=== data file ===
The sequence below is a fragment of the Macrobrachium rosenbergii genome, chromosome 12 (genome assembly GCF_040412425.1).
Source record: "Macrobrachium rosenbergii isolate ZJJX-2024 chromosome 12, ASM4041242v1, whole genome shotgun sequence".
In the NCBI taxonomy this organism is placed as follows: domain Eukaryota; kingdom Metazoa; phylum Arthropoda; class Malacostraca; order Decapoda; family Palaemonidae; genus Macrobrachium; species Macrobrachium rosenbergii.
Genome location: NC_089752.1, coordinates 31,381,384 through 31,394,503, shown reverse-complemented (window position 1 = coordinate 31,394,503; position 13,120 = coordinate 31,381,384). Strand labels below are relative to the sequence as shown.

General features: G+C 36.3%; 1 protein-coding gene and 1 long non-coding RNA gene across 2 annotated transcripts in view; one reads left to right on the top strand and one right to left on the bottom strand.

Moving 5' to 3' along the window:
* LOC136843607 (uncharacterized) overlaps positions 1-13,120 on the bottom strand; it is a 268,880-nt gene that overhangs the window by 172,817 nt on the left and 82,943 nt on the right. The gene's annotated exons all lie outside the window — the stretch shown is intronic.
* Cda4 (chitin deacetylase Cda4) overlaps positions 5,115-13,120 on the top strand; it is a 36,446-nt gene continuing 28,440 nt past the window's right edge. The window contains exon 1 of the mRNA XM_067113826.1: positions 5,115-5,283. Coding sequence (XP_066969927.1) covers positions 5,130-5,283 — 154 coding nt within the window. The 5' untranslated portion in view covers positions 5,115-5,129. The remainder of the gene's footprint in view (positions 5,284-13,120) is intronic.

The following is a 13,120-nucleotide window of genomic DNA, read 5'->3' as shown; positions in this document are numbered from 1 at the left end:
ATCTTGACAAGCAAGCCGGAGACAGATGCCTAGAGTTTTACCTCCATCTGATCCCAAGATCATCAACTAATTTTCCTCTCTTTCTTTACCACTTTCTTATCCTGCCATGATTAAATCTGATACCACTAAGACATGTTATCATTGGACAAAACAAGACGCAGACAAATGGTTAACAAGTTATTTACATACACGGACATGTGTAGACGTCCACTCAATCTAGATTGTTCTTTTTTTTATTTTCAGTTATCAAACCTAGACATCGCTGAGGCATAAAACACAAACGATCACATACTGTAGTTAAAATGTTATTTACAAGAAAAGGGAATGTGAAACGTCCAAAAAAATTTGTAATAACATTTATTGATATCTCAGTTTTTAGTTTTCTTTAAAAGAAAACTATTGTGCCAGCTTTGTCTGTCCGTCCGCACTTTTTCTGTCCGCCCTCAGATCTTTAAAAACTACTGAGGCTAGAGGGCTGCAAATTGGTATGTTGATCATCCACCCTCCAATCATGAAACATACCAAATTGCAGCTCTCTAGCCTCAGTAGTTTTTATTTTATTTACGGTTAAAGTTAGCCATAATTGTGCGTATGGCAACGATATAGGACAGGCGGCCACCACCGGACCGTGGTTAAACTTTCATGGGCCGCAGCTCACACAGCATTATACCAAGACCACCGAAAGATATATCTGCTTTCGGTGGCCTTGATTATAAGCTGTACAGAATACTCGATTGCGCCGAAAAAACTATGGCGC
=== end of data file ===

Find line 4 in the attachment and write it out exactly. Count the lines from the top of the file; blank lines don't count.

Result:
Genome location: NC_089752.1, coordinates 31,381,384 through 31,394,503, shown reverse-complemented (window position 1 = coordinate 31,394,503; position 13,120 = coordinate 31,381,384). Strand labels below are relative to the sequence as shown.